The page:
Small MCUs Dominate the Computer Chip Market
All life on earth is really just insects. Statistically speaking, that’s the deal. There are more different species of insects than of all other forms of life put together – by a lot. Similarly, most computer chips sold every year don’t go into computers… Instead, over 99% of “computer” chips are microcontrollers (MCUs) that go into embedded devices, which we don’t perceive as computers. As it truns out, the same market forces, known as the Moore’s Law, that drive prices of high-end processor down, create even more opportunities at the low-end of the price spectrum.
Memory Efficiency is King
The silicon manufacturing has always been a real estate business (with prices around $1 billion per acre). By this I mean that the profits in the business depend on the number of tyiny chips that fit on a silicon waver, whereas it almost doesn’t matter what kind of chips these are.
With this in mind, one must only look at a die of a typical single-chip microcontroller (MCU) to immediately realize that it is dominated by the ROM and RAM blocks. The CPU itself sits somewhere in the corner rather insiginificant. Consequently, the most deciding factor for the price (die ara) of a MCU is the efficiency of its memory use, in other words, the code density.
Myth About "Tiny 8-bit Processors"
The recent Jack Ganssle’s “Breakpoints” blog on Embedded.com claims that “tiny (8-bit) processors make more efficient use of memory” (presumably than the bigger 16- or 32-bit processors). I disagree. From my experience with several single-chip MCUs I draw the opposite conclusion: the 8-bit processors make the least efficient use of memory. Actually, the deciding factor turns out not to be the CPU register size, but rather how old a design is, whereas the newer instruction set architectures (ISAs) far outperform the older ISAs. The problem with 8-bitters is that they are all old, as no new 8-bit designs have been introduced since the 1980’s.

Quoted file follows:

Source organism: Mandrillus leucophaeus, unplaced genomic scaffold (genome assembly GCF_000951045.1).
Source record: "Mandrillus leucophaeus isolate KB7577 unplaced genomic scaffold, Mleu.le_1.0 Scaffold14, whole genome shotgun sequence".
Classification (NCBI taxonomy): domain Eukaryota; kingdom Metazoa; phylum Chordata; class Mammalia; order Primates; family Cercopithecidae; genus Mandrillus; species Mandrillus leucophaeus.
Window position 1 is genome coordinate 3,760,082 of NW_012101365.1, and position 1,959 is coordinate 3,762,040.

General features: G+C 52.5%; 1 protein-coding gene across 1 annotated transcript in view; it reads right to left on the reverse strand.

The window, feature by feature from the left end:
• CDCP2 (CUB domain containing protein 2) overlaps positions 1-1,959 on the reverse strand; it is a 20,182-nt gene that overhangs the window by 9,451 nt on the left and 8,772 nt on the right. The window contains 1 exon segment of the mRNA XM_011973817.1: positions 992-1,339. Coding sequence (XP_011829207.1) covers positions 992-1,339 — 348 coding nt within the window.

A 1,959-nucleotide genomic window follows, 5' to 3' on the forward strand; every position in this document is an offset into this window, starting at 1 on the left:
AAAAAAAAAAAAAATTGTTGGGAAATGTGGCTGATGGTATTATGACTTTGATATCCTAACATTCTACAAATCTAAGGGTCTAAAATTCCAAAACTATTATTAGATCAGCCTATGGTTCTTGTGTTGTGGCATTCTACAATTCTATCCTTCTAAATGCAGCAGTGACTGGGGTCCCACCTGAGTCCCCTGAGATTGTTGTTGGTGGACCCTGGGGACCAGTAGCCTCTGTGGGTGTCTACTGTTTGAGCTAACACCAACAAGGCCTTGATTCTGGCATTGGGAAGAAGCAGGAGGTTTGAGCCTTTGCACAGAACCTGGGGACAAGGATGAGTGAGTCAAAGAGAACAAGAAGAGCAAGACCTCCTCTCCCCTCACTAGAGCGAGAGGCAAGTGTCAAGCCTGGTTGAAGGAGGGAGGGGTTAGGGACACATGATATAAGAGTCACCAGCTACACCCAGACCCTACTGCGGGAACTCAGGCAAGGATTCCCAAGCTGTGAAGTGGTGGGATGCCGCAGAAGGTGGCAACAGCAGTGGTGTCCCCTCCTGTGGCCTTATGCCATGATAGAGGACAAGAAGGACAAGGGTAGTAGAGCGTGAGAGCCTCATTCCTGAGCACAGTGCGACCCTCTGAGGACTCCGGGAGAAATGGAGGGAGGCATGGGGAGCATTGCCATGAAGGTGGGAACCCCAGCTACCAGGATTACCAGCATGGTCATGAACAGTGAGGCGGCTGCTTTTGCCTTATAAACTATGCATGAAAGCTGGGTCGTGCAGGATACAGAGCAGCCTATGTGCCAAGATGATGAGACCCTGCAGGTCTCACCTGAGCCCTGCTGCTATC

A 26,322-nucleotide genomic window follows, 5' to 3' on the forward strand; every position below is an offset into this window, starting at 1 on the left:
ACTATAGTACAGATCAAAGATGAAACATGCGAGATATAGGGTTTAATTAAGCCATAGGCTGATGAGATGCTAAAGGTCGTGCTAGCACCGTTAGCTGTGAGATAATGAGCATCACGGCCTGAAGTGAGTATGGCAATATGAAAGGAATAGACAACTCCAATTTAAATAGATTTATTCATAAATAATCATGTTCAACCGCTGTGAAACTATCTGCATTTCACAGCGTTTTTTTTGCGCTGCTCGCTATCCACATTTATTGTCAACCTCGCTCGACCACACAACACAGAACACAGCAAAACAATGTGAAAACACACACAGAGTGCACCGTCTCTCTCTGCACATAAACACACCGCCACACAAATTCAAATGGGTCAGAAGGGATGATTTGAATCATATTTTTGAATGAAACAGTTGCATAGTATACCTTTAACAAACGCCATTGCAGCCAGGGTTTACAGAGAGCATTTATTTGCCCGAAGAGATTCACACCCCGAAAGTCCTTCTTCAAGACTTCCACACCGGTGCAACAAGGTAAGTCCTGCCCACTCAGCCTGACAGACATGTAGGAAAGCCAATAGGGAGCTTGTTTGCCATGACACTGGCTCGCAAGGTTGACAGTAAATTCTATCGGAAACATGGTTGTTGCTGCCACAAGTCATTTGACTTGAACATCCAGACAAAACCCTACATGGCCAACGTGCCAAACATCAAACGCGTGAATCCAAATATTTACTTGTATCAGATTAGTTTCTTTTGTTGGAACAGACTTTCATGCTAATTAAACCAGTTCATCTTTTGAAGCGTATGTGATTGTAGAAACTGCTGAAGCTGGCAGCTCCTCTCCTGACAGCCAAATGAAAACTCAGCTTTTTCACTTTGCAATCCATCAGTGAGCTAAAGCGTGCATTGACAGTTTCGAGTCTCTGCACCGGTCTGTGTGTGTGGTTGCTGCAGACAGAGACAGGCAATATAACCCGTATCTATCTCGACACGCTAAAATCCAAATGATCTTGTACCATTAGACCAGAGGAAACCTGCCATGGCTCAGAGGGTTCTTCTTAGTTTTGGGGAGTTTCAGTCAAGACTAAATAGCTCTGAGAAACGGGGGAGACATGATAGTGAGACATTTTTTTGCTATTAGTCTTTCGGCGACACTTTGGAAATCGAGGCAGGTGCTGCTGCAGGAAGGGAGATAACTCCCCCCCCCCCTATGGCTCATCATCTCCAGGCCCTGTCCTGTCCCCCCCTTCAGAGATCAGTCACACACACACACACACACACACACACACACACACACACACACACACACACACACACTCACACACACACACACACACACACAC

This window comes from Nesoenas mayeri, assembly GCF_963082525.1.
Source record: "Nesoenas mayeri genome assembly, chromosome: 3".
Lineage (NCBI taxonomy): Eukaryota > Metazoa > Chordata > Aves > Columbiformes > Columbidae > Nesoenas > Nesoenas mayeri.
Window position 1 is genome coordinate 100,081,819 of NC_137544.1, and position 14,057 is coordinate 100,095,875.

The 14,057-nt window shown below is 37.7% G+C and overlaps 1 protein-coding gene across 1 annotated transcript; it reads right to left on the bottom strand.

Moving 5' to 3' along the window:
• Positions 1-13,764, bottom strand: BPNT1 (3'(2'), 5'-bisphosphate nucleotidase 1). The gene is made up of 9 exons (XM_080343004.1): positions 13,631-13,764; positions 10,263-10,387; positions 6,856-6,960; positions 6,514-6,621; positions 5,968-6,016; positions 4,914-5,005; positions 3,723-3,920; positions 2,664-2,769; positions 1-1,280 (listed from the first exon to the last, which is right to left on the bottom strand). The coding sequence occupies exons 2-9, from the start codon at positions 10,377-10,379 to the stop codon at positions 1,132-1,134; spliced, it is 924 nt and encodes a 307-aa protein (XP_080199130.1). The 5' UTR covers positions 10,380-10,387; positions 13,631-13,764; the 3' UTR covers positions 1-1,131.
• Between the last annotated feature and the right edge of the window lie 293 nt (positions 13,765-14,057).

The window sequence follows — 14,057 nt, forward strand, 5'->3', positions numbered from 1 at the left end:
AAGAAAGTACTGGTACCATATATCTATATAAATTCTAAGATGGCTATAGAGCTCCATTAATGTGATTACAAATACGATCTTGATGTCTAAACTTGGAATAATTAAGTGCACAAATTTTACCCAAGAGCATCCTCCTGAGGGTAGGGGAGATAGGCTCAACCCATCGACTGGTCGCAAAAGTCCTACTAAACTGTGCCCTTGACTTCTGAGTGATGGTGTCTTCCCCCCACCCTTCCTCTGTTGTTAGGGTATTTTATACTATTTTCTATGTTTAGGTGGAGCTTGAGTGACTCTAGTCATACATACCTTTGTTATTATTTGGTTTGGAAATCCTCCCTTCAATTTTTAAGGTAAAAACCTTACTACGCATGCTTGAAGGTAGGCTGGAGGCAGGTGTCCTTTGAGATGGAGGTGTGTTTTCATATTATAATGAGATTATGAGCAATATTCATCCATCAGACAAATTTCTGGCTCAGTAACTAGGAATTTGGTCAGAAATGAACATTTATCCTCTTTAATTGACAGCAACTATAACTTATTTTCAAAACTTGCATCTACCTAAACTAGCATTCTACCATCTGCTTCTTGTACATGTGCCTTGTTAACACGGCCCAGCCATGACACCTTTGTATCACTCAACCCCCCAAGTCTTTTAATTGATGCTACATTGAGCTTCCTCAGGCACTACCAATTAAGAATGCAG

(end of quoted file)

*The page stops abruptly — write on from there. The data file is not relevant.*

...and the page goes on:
To support the point, I present below a table that shows the code size of a tiny state machine framework written in C (called QP-nano), which has been compiled for a dozen or so very different single-chip MCUs. The code consists of a small hierarchical state machine processor (called QEP-nano), and a tiny framework (called QF-nano). The QEP-nano consists mostly of a conditional logic to execute hierarchical state machines. QF-nano contains an event queue, a timer module, and a simple event loop. I believe that this code is quite representative to typical projects that run on these small MCUs.
|PIC18||MPLAB-C18 (student edition)||3,214||2,072|
|8051 (SiLabs)||IAR EW8051||952||603|
|PSoC (M8C)||ImageCraft M8C||2,765||2,425|
|AVR (ATmega)||IAR EWAVR||541||650|
|TMS320C28x (Piccolo)||C2000||369 words|
|ARM7(ARM/THUMB)||IAR EWARM||588 (THUMB)||1,112 (ARM)|
|ARM Cortex-M3||IAR EWARM||524||504|
Interestingly, the winner is MSP430, which is a 16-bit architecture. It seems that the 16-bit ISA hits somehow the “sweet spot” for the best code density, perhaps because the addresses are also 16-bit wide and are handled in a single instruction. In contrast, 8-bitters need multiple instructions to handle 16-bit addresses.
I would also point out the excellent code density (and C-friendliness) of the new ARM Cortex-M, which is a modern 16/32-bit ISA, and even though it’s 32-bit it far outperforms all 8-bitters, including the good ol’8051.
The Market Leader is the Worst
On the other hand, the venerable PIC architecture is by far the worst (as well as particularly unfriendly to programming in C). That’s interesting, because this is the 8-bit market leader. I honestly don’t understand how Microchip makes money when their chips require the most silicon for given functionality. Clearly some other forces than just technical merits must be at work here.